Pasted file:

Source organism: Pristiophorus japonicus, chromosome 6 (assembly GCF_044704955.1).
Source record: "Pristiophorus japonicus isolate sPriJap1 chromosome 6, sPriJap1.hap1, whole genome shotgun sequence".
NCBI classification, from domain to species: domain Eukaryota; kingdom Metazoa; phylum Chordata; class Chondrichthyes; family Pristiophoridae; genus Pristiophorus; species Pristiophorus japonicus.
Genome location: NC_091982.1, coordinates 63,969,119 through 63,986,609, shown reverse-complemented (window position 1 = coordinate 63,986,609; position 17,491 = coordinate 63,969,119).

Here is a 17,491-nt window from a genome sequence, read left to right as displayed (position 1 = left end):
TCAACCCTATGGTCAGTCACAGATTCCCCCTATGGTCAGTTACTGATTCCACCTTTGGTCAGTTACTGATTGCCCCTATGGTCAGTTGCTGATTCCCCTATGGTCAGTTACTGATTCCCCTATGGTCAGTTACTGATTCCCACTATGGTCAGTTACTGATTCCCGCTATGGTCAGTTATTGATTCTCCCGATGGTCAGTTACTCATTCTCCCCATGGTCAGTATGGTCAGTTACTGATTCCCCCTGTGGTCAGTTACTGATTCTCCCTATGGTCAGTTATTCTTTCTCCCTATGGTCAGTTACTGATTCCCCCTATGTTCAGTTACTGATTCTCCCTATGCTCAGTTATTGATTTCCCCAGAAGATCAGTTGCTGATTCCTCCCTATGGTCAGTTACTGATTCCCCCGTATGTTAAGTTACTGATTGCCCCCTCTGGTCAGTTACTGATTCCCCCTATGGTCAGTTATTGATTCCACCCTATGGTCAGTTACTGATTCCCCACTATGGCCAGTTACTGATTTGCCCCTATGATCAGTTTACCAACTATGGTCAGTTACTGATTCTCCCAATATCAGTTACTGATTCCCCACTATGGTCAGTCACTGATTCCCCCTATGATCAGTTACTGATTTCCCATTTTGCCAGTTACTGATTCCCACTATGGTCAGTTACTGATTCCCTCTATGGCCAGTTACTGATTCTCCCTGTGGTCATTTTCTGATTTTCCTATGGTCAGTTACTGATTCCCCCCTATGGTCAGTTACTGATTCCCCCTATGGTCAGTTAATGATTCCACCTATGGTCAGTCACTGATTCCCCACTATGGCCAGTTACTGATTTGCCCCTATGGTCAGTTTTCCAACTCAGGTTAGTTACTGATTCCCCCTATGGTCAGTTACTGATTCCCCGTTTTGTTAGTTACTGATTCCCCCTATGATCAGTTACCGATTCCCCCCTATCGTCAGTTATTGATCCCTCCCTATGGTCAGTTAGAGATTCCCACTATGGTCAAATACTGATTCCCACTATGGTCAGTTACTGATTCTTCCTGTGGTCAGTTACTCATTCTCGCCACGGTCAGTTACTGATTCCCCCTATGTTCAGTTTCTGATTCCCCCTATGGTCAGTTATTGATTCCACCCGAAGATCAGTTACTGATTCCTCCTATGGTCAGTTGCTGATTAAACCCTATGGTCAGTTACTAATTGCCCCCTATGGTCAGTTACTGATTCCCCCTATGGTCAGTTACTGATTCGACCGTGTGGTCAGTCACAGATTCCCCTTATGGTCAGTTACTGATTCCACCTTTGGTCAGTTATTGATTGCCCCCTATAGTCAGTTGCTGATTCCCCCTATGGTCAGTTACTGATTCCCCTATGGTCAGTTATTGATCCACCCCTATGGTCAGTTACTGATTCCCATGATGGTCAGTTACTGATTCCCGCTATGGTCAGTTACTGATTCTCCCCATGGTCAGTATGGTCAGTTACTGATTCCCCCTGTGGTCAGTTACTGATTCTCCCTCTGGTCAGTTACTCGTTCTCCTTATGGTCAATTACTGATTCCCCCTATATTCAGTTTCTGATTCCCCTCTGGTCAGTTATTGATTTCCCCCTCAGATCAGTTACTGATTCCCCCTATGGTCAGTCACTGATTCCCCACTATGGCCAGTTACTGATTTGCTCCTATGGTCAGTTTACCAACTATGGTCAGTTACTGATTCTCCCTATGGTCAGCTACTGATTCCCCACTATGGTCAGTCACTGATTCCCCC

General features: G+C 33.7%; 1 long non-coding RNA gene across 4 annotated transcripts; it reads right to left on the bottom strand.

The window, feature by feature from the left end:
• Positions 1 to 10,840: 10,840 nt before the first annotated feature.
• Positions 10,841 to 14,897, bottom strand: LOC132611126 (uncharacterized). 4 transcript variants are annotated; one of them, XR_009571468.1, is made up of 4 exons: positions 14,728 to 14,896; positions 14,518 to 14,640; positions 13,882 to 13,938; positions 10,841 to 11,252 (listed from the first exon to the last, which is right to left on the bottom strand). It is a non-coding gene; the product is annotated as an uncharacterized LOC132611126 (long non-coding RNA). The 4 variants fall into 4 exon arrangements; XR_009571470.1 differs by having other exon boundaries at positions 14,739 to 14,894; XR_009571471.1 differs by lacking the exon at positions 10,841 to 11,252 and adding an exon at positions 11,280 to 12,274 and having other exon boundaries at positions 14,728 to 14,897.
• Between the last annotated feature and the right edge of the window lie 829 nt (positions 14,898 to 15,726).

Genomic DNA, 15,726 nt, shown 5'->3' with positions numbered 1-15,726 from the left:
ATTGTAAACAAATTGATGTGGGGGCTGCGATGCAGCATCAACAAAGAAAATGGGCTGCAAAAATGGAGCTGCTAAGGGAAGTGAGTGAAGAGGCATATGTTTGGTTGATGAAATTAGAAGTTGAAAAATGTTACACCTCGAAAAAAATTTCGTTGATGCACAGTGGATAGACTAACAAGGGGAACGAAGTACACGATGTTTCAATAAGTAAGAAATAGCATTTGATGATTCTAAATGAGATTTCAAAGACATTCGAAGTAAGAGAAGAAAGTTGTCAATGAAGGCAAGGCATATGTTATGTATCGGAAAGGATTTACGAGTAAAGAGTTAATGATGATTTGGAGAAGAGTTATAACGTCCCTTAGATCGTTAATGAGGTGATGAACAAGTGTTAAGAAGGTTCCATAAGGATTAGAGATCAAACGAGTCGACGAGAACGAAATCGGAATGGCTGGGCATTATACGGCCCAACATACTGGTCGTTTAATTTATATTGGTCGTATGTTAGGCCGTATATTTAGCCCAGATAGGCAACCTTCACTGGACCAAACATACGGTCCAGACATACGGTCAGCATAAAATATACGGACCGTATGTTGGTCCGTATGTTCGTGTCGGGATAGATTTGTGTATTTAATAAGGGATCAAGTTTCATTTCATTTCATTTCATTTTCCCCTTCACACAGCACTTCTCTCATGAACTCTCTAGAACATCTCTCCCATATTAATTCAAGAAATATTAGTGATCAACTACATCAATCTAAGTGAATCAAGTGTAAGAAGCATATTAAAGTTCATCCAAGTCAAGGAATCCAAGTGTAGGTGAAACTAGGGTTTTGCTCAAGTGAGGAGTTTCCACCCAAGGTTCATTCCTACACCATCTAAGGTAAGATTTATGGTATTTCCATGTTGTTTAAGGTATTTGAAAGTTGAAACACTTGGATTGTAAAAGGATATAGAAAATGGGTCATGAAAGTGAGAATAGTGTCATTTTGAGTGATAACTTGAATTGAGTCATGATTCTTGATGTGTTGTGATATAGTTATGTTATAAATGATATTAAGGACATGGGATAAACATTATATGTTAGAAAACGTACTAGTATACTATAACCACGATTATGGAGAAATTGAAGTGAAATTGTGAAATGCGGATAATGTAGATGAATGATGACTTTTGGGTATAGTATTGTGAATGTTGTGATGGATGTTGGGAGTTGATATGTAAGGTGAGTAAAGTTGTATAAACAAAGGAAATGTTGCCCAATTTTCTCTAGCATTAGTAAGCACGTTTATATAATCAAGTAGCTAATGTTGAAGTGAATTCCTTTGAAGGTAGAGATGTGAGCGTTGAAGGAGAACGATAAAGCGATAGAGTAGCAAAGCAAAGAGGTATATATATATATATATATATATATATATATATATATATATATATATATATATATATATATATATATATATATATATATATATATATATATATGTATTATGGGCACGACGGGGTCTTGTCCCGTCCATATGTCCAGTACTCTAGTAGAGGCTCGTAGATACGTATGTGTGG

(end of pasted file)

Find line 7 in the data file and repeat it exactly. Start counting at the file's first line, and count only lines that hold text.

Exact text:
General features: G+C 33.7%; 1 long non-coding RNA gene across 4 annotated transcripts; it reads right to left on the bottom strand.